GB residents remain positive about Solomon’s reopening despite delay
President of AML Foods Gavin Watchorn said the opening of AML’s new Solomon’s food store in downtown Freeport has been pushed back because of construction delays due to prolonged shipping and procurement times.
“We are not able to provide the exact date yet, but our expected opening date has been confirmed internally,” he said.
“Assuming no unforeseen delays, Grand Bahamians will experience the new store before the end of 2022.”
The store was set to open by the end of summer.
Downtown Freeport experienced a decline in recent years as hurricanes destroyed various businesses in the commercial area including Solomon’s on Queen’s Highway.
In 2021, AML signed a lease for the old Winn Dixie building after deciding to restore its downtown location.
Watchorn said the aim is to provide a new shopping experience.
“The store is the first of our new neighborhood Solomon’s format,” he said.
“We are pleased to introduce this first in Grand Bahama. There are some new features, but our customers will have to wait until we open to see them.”
Watchorn also expects that the new location will provide job opportunities for past employees.
The new store will be smaller than the old location, but Watchorn promises it will have familiar features such as a café, deli, and ready-made food station.
While the construction continues, downtown workers and commuters are looking forward to the grocery store’s opening.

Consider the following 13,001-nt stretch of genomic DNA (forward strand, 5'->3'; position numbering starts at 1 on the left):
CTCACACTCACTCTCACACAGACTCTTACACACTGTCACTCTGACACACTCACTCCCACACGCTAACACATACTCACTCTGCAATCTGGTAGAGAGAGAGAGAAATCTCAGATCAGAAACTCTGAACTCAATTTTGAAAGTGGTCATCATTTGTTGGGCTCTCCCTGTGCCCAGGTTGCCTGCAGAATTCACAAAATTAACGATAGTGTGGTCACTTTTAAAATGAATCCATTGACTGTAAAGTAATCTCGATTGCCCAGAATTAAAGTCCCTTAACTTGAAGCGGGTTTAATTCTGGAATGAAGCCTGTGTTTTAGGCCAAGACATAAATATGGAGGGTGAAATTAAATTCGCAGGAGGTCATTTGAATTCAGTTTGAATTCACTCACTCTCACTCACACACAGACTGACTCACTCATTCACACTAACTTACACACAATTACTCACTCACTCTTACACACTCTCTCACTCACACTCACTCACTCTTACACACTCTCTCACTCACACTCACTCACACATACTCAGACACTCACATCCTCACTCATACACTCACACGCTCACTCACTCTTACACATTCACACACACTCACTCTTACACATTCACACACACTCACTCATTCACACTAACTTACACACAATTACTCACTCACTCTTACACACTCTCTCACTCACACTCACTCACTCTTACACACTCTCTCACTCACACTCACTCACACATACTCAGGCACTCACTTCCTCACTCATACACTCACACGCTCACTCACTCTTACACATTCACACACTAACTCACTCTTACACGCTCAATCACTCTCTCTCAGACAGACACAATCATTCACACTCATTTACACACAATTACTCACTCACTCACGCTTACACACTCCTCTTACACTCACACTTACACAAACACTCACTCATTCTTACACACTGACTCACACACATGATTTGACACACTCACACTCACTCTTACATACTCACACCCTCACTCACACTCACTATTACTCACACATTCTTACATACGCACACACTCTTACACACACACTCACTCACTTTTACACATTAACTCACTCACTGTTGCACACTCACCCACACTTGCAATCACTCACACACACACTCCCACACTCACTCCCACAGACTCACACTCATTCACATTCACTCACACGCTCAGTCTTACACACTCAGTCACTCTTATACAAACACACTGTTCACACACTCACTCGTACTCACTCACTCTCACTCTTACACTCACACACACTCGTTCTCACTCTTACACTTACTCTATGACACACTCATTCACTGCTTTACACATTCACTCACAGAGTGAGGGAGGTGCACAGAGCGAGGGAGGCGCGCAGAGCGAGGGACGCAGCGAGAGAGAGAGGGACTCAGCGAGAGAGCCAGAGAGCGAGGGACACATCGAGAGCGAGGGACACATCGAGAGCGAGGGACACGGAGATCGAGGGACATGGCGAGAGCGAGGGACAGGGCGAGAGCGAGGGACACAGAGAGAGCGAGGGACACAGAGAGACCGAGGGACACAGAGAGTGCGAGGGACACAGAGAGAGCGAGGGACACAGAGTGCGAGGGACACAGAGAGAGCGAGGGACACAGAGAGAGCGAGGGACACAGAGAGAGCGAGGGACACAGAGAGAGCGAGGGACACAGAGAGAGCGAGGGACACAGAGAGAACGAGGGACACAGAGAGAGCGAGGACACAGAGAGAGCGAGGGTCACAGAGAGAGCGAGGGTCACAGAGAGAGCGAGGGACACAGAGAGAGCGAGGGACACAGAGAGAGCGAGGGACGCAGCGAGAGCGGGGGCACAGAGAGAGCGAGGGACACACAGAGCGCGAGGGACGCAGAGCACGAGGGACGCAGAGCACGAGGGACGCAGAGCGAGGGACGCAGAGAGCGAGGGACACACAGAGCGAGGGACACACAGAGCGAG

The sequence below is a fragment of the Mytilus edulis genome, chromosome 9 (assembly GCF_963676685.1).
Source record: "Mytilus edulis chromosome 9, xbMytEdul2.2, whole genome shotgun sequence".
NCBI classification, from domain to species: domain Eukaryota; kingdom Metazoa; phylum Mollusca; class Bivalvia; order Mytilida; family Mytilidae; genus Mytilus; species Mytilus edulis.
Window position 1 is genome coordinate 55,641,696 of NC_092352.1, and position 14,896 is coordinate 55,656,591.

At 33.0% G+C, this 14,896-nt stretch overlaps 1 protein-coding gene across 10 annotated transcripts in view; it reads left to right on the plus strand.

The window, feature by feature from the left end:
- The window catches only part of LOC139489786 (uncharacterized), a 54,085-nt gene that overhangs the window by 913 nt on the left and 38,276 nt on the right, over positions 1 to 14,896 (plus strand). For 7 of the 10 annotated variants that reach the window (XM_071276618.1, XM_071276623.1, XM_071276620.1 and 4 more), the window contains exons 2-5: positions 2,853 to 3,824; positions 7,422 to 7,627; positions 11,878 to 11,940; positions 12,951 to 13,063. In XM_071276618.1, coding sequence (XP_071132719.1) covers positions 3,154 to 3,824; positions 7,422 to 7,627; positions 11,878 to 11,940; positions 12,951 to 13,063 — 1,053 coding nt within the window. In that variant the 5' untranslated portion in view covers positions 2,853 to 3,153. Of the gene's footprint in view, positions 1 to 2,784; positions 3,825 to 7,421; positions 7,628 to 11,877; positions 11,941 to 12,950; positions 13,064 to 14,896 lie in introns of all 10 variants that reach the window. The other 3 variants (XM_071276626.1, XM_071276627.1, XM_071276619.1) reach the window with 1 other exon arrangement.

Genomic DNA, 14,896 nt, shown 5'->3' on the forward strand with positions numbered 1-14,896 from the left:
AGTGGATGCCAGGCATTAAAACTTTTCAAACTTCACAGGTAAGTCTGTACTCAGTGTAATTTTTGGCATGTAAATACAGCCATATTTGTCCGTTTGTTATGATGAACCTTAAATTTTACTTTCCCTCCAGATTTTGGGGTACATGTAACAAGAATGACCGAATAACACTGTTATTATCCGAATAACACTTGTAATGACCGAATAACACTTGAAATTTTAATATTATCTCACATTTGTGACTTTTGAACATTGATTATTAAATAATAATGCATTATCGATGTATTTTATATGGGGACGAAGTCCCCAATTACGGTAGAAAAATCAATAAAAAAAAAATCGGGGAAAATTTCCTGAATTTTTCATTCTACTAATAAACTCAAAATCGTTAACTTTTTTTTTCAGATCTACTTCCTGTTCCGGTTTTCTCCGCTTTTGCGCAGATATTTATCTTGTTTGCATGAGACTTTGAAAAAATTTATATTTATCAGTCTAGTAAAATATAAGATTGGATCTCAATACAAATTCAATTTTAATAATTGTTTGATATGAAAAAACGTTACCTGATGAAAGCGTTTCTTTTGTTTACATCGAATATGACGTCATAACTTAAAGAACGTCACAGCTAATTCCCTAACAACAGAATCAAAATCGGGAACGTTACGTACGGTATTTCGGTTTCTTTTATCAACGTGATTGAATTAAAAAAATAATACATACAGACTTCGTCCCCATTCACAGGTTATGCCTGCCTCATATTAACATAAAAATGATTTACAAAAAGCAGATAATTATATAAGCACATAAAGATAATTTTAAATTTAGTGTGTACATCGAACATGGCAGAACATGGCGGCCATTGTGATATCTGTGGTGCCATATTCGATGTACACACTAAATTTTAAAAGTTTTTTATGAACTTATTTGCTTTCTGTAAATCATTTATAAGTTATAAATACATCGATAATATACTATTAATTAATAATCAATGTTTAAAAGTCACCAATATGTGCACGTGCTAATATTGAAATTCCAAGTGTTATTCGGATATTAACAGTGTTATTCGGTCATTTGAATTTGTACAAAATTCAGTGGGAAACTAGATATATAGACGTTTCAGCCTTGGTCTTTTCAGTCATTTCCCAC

Ava Clarke, an Eight Mile Rock resident, is relieved and excited as the downtown location will be more accessible for her.
“It’s convenient for a lot of people, especially moms like me who don’t have a car,” she said.
“You can go right there, go on the bus, and head home.”
She said that the presence and design of the store brings life to the scenery of downtown Freeport as many buildings remain dilapidated.
Playtime Sports’ General Manager Ghassan Haddad said the downtown town center was a tourist attraction with numerous activities, businesses and hotels.
He said, “Now you pass by [downtown] and it’s basically empty.”
Haddad expects that the new neighborhood market will begin strengthening the economy and community of the downtown area.
“They will see more foot [traffic] in the downtown area,” Haddad said.
“It’s encouraging for businesses that are no longer in business. It’s encouraging if you’re not in the downtown area. It will make you think of opening a second business in the downtown area.”
Past owner of Jon Wes shoe store, Joseph Thompson, said that interest in the new Solomon’s is widespread.
“They can’t wait for the market to open,” Thompson said.
“Coral Road, East of Coral Road, and the people in the back of town, they will all come here to shop again. They say it will be convenient, a one-stop shopping center.”
John Tyler Forde, current manager of Jon Wes, believes Solomon’s will return downtown to a time when it was bustling.
“It was much more vibrant,” Ford recounts. “There were diverse types of stores out here.”
Forde hopes the crowd brought in by Solomon’s will inspire diverse businesses to move, innovate and restore downtown’s lost magic.